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New York: Why the Math Is So Scary


When Michael R. Bloomberg took office as mayor of New York on Jan. 1, he aimed to work wonders on municipal government, just as he had in the business world. "We cannot raise taxes," he said in his inaugural address. "We will find another way."

Bloomberg has already changed his tune; running New York in an economic slump has proved tougher than the self-made billionaire imagined. On Nov. 23, he pushed through an 18% property tax increase as an aggressive step to closing budget gaps projected at $1.1 billion this fiscal year and $6.4 billion in the year beginning next July.

It's not just because of the terrorist attack on the World Trade Center. Bloomberg has also been forced to confront two dismaying facts: First, New York's economy is more cyclical than the nation's because it depends heavily on Wall Street, whose profits are highly volatile. Second, New York has high fixed costs, including more debt per dollar of property value than any major city except long-suffering Philadelphia and perhaps Detroit. That combination--a cyclical economy and high fixed costs--virtually guarantees a fiscal crisis during an economic slowdown.

That's not to say the mayor and the city are helpless. In the long term, New York's priorities are obvious: chisel high costs from municipal government, pay down the debt, and rejuvenate the infrastructure--from streets to schools--to attract residents and businesses.

Right now, though, there's a budget crisis to contend with. The property tax increase should bring in an extra $1.7 billion next year. Bloomberg also announced plans to seek a 2.7% levy on the incomes of suburban commuters--six times the size of the commuter tax that the New York state legislature repealed in 1999. He might get lawmakers to O.K. a 1% tax, which would raise close to $400 million. He's also aiming for budget cuts and labor givebacks to save $1.7 billion next year and wants an extra $600 million in state and federal aid--though he'll probably get only a fraction of that.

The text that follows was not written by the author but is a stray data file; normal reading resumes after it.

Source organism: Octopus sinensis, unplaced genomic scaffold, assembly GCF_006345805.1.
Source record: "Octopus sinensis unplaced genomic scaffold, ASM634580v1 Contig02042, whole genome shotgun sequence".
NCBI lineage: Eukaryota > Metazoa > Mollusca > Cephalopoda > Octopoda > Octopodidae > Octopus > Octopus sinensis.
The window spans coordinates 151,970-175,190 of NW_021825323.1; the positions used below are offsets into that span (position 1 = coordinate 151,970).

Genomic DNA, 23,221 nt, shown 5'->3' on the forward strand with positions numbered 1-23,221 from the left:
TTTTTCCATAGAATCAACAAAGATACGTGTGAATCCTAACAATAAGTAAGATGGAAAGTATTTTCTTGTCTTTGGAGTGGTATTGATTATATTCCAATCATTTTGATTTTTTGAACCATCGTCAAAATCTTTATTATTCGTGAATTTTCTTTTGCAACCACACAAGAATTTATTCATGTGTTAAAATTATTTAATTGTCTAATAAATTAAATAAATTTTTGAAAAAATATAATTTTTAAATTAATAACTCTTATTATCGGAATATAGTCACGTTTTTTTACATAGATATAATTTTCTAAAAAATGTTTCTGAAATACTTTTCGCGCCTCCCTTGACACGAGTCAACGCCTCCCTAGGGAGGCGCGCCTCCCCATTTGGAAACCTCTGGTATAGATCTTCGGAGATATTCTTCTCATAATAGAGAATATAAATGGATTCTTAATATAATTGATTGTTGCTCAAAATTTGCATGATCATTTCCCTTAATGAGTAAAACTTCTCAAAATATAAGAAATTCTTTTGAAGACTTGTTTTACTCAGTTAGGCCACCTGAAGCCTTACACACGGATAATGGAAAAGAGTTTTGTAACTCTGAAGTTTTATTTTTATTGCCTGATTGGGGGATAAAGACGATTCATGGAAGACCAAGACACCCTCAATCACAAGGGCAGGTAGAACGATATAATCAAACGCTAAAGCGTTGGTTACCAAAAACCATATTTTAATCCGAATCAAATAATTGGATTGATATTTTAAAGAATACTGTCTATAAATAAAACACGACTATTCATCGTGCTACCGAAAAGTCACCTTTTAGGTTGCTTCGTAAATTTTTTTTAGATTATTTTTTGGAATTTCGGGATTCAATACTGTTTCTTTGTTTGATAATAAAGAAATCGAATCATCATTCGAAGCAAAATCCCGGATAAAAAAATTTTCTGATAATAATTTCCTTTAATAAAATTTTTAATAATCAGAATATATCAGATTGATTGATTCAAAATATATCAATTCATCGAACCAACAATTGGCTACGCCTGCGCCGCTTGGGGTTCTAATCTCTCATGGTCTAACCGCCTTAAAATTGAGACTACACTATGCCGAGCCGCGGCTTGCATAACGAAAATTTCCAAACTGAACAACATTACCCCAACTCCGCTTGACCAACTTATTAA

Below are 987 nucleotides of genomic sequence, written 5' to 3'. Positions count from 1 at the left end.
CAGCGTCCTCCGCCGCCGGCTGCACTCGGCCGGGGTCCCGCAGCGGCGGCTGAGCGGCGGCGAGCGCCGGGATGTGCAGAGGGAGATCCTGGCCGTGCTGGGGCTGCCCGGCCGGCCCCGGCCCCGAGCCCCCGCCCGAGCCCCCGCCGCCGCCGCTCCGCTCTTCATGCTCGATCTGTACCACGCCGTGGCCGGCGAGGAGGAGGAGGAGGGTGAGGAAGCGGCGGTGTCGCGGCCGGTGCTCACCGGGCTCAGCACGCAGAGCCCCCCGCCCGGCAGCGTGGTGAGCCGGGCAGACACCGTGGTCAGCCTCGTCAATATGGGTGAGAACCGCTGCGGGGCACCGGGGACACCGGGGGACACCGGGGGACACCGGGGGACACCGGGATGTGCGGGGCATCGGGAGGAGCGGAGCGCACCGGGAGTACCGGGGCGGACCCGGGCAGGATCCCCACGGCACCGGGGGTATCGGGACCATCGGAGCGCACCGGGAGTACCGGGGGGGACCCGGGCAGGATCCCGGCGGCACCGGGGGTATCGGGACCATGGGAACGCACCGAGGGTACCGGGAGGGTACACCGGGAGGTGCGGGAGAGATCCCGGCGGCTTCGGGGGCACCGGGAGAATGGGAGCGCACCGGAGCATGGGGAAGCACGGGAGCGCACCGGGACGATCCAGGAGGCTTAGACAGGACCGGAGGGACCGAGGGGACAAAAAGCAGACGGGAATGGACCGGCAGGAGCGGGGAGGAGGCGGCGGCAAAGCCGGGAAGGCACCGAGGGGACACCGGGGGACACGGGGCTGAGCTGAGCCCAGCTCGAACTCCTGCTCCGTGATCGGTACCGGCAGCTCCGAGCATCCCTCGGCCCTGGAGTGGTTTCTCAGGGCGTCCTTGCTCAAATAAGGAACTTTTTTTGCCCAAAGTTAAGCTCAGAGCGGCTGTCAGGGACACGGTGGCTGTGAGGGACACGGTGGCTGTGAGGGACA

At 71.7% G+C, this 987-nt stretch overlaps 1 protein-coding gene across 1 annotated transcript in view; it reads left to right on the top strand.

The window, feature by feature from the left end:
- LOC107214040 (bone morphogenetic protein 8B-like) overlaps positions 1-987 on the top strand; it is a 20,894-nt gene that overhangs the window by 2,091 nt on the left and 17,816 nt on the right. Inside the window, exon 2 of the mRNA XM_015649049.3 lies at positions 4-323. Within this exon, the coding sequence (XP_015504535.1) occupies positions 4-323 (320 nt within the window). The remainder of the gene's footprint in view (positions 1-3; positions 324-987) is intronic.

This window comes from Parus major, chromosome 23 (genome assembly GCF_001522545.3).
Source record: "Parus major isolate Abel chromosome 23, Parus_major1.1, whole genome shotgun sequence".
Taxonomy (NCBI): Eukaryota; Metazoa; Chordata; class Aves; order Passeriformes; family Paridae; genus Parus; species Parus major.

Bloomberg's critics are howling that by emphasizing tax hikes, he's going down the wrong path. "There's a simple rule of thumb: You don't raise taxes in the middle of a recession," says Fred Siegel, a senior fellow at the Progressive Policy Institute, a centrist think tank.

Indeed, tax increases carry plenty of risks. Leo F. Wells III, president of Wells Real Estate Funds in Norcross, Ga., says property tax hikes could tip him toward buying buildings across the Hudson River, in Jersey City, N.J., instead of in Manhattan. Says Wells: "People leave a lot quicker than they come back. You can kill yourself in the long run trying to take care of a short-term problem." The combination of increased taxes and improving communications could accelerate an exodus of brokerages and investment banks, says Alan Johnson, head of Wall Street compensation-consulting firm Johnson Associates Inc. He predicts that "in the next five years, probably one of the big firms will move out of town."

What Bloomberg has run up against is an extreme version of the distress that's afflicting most mayors and governors in America. Unlike Washington, most state and local governments maintain separate budgets for operations and capital spending, and they're required by state laws to balance their operating budgets every year, even in slumps.

New York's problems are among the worst. In part, that's because of its dependence on the securities industry. With average pay of over $200,000 a year, the finance sector supplies fully 20% of personal income in the city, up from 5% in 1980. While that was a plus in boom times, it's a minus now. Wall Street-related tax revenues--including those on individuals' capital gains--are down 40% this year from their 2000 peak. Employment is back to 1998 levels, a 10% decline, and falling.